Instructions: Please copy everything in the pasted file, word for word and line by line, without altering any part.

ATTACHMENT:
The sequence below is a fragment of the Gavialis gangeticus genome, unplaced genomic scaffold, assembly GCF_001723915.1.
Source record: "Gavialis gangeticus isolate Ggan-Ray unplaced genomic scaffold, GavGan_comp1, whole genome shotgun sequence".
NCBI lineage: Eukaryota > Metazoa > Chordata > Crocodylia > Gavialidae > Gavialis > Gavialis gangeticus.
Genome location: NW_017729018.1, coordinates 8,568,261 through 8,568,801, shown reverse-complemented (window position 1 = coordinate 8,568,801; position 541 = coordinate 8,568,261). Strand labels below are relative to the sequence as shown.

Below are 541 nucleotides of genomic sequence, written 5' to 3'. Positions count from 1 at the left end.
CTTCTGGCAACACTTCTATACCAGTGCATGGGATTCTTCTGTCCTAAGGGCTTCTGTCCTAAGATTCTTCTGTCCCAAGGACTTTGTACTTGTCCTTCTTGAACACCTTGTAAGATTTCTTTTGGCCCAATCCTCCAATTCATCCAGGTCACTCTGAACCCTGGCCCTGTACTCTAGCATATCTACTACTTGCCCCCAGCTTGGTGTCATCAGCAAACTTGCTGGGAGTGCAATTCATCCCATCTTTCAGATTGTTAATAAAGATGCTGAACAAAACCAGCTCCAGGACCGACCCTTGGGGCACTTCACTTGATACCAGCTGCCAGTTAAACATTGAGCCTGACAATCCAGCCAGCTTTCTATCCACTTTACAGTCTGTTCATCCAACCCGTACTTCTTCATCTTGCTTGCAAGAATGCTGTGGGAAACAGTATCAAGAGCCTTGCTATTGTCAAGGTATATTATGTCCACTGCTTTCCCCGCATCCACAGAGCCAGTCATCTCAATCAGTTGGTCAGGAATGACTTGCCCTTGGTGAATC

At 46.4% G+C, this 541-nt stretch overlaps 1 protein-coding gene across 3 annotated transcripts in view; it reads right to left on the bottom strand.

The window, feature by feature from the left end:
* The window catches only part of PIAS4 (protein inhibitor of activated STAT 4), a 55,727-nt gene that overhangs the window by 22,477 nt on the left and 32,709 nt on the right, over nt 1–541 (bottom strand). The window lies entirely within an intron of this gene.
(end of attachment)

The sequence below is a fragment of the Gavialis gangeticus genome, unplaced genomic scaffold, assembly GCF_001723915.1.
Source record: "Gavialis gangeticus isolate Ggan-Ray unplaced genomic scaffold, GavGan_comp1, whole genome shotgun sequence".
NCBI lineage: Eukaryota > Metazoa > Chordata > Crocodylia > Gavialidae > Gavialis > Gavialis gangeticus.
Genome location: NW_017729018.1, coordinates 8,568,261 through 8,568,801, shown reverse-complemented (window position 1 = coordinate 8,568,801; position 541 = coordinate 8,568,261). Strand labels below are relative to the sequence as shown.

Below are 541 nucleotides of genomic sequence, written 5' to 3'. Positions count from 1 at the left end.
CTTCTGGCAACACTTCTATACCAGTGCATGGGATTCTTCTGTCCTAAGGGCTTCTGTCCTAAGATTCTTCTGTCCCAAGGACTTTGTACTTGTCCTTCTTGAACACCTTGTAAGATTTCTTTTGGCCCAATCCTCCAATTCATCCAGGTCACTCTGAACCCTGGCCCTGTACTCTAGCATATCTACTACTTGCCCCCAGCTTGGTGTCATCAGCAAACTTGCTGGGAGTGCAATTCATCCCATCTTTCAGATTGTTAATAAAGATGCTGAACAAAACCAGCTCCAGGACCGACCCTTGGGGCACTTCACTTGATACCAGCTGCCAGTTAAACATTGAGCCTGACAATCCAGCCAGCTTTCTATCCACTTTACAGTCTGTTCATCCAACCCGTACTTCTTCATCTTGCTTGCAAGAATGCTGTGGGAAACAGTATCAAGAGCCTTGCTATTGTCAAGGTATATTATGTCCACTGCTTTCCCCGCATCCACAGAGCCAGTCATCTCAATCAGTTGGTCAGGAATGACTTGCCCTTGGTGAATC

At 46.4% G+C, this 541-nt stretch overlaps 1 protein-coding gene across 3 annotated transcripts in view; it reads right to left on the bottom strand.

The window, feature by feature from the left end:
* The window catches only part of PIAS4 (protein inhibitor of activated STAT 4), a 55,727-nt gene that overhangs the window by 22,477 nt on the left and 32,709 nt on the right, over nt 1–541 (bottom strand). The window lies entirely within an intron of this gene.